A new study has suggested that regularly taking ibuprofen could negatively affect the testicular health of males.
Researchers at the University of Copenhagen in Denmark recruited 31 men aged between 18 and 35 and gave half of them a 600mg daily dose of the common over-the-counter painkiller for six weeks. This is equivalent to taking three tablets a day for the study period.
The rest of the group acted as a control and was given a placebo. It was found that within just 14 days, the men in the ibuprofen group had experienced an increase in luteinising hormones, which are responsible for regulating testosterone production. This suggests their bodies had been trying to compensate for a sudden decline in the hormone by producing more testosterone.
If this state continues for a long period of time, it could induce a condition called compensated hypogonadism that affects reproductive health by diminishing the functionality of the testicles and also leads to reduced libido, lower muscle mass and fatigue.
Biomedical researcher David Mobjerg Kristensen, lead author of the study, said in the journal Proceedings of the National Academy of Sciences that this is worrying given that many people use analgesics without thinking of them as proper medicines.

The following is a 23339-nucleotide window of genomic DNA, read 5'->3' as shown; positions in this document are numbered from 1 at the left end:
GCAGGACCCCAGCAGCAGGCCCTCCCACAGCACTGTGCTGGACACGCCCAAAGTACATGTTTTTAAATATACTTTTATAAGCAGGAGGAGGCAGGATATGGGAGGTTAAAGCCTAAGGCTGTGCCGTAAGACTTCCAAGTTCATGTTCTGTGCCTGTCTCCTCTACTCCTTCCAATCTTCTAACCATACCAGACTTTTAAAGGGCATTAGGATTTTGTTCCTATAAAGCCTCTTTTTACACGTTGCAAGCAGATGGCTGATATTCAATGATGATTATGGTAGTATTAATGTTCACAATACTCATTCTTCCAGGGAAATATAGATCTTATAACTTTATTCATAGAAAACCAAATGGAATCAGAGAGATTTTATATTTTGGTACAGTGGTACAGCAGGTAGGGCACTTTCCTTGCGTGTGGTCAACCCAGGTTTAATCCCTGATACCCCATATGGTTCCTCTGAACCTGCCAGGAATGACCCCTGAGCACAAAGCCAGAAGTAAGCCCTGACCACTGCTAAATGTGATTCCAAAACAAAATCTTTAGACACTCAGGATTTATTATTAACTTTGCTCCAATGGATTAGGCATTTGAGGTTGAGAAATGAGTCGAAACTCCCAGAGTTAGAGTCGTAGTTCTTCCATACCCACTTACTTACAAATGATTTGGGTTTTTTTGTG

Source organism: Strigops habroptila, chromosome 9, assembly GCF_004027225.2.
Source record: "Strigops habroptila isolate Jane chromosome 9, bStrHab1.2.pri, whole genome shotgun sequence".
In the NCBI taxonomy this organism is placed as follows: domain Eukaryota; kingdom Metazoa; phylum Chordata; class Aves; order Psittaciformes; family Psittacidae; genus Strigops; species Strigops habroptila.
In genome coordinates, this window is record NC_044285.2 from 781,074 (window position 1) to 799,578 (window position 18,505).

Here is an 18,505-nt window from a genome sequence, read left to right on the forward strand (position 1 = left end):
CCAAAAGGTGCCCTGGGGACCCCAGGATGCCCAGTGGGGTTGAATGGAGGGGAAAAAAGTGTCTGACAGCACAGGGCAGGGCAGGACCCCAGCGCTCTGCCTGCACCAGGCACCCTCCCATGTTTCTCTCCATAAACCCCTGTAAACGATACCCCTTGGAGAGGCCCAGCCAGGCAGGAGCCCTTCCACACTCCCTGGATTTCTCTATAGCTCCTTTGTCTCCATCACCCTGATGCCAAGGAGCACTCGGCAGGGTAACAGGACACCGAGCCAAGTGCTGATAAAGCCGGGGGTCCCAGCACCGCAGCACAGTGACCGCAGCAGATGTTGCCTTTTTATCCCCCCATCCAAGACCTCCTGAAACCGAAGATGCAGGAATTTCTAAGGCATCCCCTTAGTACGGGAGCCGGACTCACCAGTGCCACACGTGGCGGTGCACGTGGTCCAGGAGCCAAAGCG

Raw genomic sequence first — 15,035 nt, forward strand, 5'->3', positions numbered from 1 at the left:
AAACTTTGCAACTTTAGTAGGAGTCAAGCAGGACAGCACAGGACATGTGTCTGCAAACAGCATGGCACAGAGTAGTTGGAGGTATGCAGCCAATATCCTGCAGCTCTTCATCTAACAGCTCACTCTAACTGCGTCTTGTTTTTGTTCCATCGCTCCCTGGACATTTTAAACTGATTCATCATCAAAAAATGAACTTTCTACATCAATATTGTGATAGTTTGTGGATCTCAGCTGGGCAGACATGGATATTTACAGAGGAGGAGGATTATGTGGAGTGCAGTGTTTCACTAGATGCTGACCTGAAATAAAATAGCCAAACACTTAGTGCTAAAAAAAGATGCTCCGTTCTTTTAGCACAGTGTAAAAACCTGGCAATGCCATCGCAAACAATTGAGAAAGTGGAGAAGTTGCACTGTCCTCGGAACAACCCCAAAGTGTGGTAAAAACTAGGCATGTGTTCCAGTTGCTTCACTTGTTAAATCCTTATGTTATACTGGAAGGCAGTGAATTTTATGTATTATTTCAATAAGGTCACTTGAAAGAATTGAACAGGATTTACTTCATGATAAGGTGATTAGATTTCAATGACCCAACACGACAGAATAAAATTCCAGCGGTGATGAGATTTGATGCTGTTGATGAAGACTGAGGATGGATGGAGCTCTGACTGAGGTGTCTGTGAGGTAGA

"Ibuprofen appears to be the preferred pharmaceutical analgesic for long-term chronic pain and arthritis. Therefore, it is also of concern that men ... may eventually progress to overt primary hypogonadism," he added.
Previous research has demonstrated that exposure to painkillers in the womb could be harmful to unborn babies, but this is the first time a negative effect has been demonstrated in adult males.
Although it should not be too much of an issue for those who reach for painkillers occasionally, ibuprofen is routinely used to help athletes with recurring sports injuries and for those with chronic pain trying to avoid the long-term use of opioids.
It may therefore be that pharmacists eventually see new warnings come into effect for analgesics to reflect the recent findings and ensure patients are aware of the potential risks.
Last year, a study at the Hebrew University of Jerusalem found that total sperm counts in western countries fell by just under 60 per cent between 1973 and 2011.